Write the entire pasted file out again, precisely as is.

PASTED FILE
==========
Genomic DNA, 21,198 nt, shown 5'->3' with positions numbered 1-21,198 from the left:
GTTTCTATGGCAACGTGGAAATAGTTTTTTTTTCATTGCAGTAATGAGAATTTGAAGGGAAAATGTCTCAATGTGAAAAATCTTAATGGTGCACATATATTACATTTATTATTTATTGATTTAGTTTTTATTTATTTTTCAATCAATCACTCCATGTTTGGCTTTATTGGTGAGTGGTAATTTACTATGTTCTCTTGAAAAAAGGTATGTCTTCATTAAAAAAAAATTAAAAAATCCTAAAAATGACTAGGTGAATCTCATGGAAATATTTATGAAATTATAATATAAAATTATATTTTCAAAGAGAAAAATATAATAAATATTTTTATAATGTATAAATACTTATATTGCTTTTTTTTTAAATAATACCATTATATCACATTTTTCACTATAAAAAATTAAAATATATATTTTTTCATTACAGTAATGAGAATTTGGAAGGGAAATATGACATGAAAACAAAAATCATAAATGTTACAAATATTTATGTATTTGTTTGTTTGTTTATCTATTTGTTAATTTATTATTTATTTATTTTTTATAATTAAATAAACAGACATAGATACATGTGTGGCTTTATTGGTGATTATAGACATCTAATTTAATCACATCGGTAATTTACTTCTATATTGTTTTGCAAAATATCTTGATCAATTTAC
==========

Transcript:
Genomic DNA, 21,198 nt, shown 5'->3' with positions numbered 1-21,198 from the left:
GTTTCTATGGCAACGTGGAAATAGTTTTTTTTTCATTGCAGTAATGAGAATTTGAAGGGAAAATGTCTCAATGTGAAAAATCTTAATGGTGCACATATATTACATTTATTATTTATTGATTTAGTTTTTATTTATTTTTCAATCAATCACTCCATGTTTGGCTTTATTGGTGAGTGGTAATTTACTATGTTCTCTTGAAAAAAGGTATGTCTTCATTAAAAAAAAATTAAAAAATCCTAAAAATGACTAGGTGAATCTCATGGAAATATTTATGAAATTATAATATAAAATTATATTTTCAAAGAGAAAAATATAATAAATATTTTTATAATGTATAAATACTTATATTGCTTTTTTTTTAAATAATACCATTATATCACATTTTTCACTATAAAAAATTAAAATATATATTTTTTCATTACAGTAATGAGAATTTGGAAGGGAAATATGACATGAAAACAAAAATCATAAATGTTACAAATATTTATGTATTTGTTTGTTTGTTTATCTATTTGTTAATTTATTATTTATTTATTTTTTATAATTAAATAAACAGACATAGATACATGTGTGGCTTTATTGGTGATTATAGACATCTAATTTAATCACATCGGTAATTTACTTCTATATTGTTTTGCAAAATATCTTGATCAATTTAC